10 Mission Instructions

Site: GoLabs
Course: GoBox
Book: 10 Mission Instructions
Printed by: Guest user
Date: Monday, 22 July 2024, 9:06 PM


Your mission is to create a remote control car that won't get into an accident. 

1. Problem

Today’s cars are equipped with many tools to help drivers and, in some cases, they can even be driverless! Some companies are even starting to test completely driverless cars in some cities.

In Mission 1, you already created a simpler version of a driverless car when you had your GoPiGo navigate through a pre-set obstacle course. That car wasn’t quite ready for the road and all its unpredictable dangers though. Ask an adult about their experiences while driving and how human drivers have to watch out for many different types of hazards. 

Self-driving cars have to come equipped with lots of sensors and cameras so they can avoid any obstacle that stands in their way, like pedestrians or cyclists. This advanced technology is still being researched and is very costly. In the meantime, some car makers have developed models equipped with sensors that are meant to help their human driver, instead of replacing them. All car manufacturers are including these sensors in modern cars, but here’s one example of a car with many different built-in sensors.

This month’s mission will be to create a remote control car that won’t get into an accident. You will first build a simple remote control car that can go forward and back, and turn left and right based on key presses on your remote control. Then, you will add some logic and a sensor to it, so the robot can avoid collisions.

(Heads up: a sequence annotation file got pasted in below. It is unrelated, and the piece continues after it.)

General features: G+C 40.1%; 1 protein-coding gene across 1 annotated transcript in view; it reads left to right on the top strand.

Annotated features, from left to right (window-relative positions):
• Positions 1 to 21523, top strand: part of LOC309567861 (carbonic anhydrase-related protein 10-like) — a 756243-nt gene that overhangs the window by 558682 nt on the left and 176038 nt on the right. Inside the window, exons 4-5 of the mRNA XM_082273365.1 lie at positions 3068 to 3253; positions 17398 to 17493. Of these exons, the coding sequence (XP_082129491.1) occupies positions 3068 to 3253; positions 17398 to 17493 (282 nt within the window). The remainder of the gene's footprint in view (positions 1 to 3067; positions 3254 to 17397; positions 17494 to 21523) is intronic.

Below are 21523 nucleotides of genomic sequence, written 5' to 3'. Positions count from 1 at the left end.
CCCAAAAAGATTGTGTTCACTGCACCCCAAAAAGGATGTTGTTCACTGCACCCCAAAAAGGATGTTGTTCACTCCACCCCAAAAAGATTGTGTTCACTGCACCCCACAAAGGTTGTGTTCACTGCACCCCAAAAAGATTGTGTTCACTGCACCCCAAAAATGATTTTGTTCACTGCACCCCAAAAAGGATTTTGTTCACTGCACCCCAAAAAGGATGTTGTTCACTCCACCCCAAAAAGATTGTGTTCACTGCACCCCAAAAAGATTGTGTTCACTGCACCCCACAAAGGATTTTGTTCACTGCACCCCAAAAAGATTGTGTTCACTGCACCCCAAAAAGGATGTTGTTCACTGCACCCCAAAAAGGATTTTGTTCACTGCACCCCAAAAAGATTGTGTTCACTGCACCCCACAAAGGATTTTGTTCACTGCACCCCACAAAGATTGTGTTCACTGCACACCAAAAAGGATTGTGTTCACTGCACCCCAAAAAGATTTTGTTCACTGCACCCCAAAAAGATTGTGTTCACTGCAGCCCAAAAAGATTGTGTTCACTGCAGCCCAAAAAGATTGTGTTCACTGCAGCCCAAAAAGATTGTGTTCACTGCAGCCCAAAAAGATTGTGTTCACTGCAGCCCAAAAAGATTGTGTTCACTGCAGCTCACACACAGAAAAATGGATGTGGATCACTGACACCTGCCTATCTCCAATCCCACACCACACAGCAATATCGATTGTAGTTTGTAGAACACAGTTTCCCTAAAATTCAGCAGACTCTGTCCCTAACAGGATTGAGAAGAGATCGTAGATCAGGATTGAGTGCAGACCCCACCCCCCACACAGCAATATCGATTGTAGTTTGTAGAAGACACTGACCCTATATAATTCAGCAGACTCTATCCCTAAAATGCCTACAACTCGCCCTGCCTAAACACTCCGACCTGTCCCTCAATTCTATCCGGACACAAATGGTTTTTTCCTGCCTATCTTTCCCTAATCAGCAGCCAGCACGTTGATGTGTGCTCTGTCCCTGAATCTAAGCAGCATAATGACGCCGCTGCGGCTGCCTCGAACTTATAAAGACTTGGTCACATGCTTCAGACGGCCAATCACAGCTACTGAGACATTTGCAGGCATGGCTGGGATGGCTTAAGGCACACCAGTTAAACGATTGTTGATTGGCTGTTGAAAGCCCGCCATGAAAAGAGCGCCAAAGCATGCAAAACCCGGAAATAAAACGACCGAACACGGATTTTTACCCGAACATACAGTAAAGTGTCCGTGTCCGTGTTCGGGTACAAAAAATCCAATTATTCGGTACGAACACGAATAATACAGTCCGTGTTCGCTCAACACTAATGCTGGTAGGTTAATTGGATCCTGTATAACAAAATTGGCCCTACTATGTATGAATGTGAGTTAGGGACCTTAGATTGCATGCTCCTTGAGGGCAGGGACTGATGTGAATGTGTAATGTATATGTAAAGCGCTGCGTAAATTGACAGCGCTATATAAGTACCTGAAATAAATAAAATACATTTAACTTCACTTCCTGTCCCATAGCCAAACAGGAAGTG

2. Design: Remote Control Functions

First, design your simple remote control car! Think about which buttons on the remote you want to use. One idea is to use the arrow keys to control the direction of the GoPiGo, and the OK key in the middle to mean Stop. But you don’t have to go with this approach. You’re the car builder and the car owner, so you can choose what you want! 

Plan what you want each button to do on a piece of paper. Create a graphic organizer for the information like the one shown to organize the information. 

Do you want to be able to control the GoPiGo’s speed? It will be a slightly more complex program to write, but not by much. Fill in the following table, describing what type of action you want the GoPiGo to take when the key is pressed. You do not need to plan an action for every key. Some will be unused and that’s fine.

3. Design: Sensor Placement

Where will you place the distance sensor on your robot? Will it be facing forward so your GoPiGo won’t run into the cat? Or will it be facing backward so your crawling baby sister can’t bump into it? 

There’s only one distance sensor so you will have to choose. 

You also have to decide how sensitive you want your collision avoidance system to be. If you choose a distance that’s too big, your GoPiGo might not move at all because of the threats of a collision. If you decide on something that’s too short, then there may not be time to avoid the collision. Plan on trying a few different distances before you are happy with your results. 

Write down your plan on a piece of paper.

4. Build

The first step is to activate the remote control. This is a battery operated remote, and there’s a clear plastic pull-tab that protects the battery. You need to remove this plastic tab by pulling it out. 

The IR sensor is a line-of-sight sensor, which means it needs to communicate with the remote in a clear path with nothing in its way. If you have any decorations on your GoPiGo, make sure they don't block the sensor. 

Now, this line-of-sight concept is a bit deceptive because IR light can bounce off surfaces (like walls). Your TV remote is likely an IR sensor/remote too. You don’t have to point it directly at the TV for it to work, as the signal will bounce off various surfaces.